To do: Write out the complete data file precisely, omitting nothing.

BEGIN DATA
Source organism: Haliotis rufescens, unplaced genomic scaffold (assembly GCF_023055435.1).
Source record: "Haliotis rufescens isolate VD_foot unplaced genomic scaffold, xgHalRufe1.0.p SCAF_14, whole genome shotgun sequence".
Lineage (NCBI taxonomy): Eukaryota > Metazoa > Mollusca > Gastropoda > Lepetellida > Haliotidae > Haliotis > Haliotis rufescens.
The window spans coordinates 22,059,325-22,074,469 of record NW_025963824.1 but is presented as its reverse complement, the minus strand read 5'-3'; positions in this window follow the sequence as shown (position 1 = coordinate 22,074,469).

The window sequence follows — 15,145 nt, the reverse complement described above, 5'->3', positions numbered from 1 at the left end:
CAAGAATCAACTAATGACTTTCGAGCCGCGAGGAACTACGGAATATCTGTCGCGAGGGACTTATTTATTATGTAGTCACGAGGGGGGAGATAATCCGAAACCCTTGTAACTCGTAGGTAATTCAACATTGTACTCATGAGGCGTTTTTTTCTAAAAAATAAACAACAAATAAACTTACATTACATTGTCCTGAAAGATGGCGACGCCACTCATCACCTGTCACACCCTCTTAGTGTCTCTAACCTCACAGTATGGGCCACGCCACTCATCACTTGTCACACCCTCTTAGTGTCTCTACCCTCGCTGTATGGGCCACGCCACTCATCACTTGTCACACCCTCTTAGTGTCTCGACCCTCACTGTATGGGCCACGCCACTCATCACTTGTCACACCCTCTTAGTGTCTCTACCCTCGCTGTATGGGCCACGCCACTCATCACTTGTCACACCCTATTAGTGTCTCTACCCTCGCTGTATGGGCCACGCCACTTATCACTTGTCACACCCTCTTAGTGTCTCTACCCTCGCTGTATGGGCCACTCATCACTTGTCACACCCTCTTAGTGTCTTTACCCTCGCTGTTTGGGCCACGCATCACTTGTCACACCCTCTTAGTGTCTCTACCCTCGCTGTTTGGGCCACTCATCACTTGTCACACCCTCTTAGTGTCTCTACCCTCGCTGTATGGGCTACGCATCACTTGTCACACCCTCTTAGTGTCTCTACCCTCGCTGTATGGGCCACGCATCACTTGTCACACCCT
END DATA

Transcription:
Source organism: Haliotis rufescens, unplaced genomic scaffold (assembly GCF_023055435.1).
Source record: "Haliotis rufescens isolate VD_foot unplaced genomic scaffold, xgHalRufe1.0.p SCAF_14, whole genome shotgun sequence".
Lineage (NCBI taxonomy): Eukaryota > Metazoa > Mollusca > Gastropoda > Lepetellida > Haliotidae > Haliotis > Haliotis rufescens.
The window spans coordinates 22,059,325-22,074,469 of record NW_025963824.1 but is presented as its reverse complement, the minus strand read 5'-3'; positions in this window follow the sequence as shown (position 1 = coordinate 22,074,469).

The window sequence follows — 15,145 nt, the reverse complement described above, 5'->3', positions numbered from 1 at the left end:
CAAGAATCAACTAATGACTTTCGAGCCGCGAGGAACTACGGAATATCTGTCGCGAGGGACTTATTTATTATGTAGTCACGAGGGGGGAGATAATCCGAAACCCTTGTAACTCGTAGGTAATTCAACATTGTACTCATGAGGCGTTTTTTTCTAAAAAATAAACAACAAATAAACTTACATTACATTGTCCTGAAAGATGGCGACGCCACTCATCACCTGTCACACCCTCTTAGTGTCTCTAACCTCACAGTATGGGCCACGCCACTCATCACTTGTCACACCCTCTTAGTGTCTCTACCCTCGCTGTATGGGCCACGCCACTCATCACTTGTCACACCCTCTTAGTGTCTCGACCCTCACTGTATGGGCCACGCCACTCATCACTTGTCACACCCTCTTAGTGTCTCTACCCTCGCTGTATGGGCCACGCCACTCATCACTTGTCACACCCTATTAGTGTCTCTACCCTCGCTGTATGGGCCACGCCACTTATCACTTGTCACACCCTCTTAGTGTCTCTACCCTCGCTGTATGGGCCACTCATCACTTGTCACACCCTCTTAGTGTCTTTACCCTCGCTGTTTGGGCCACGCATCACTTGTCACACCCTCTTAGTGTCTCTACCCTCGCTGTTTGGGCCACTCATCACTTGTCACACCCTCTTAGTGTCTCTACCCTCGCTGTATGGGCTACGCATCACTTGTCACACCCTCTTAGTGTCTCTACCCTCGCTGTATGGGCCACGCATCACTTGTCACACCCT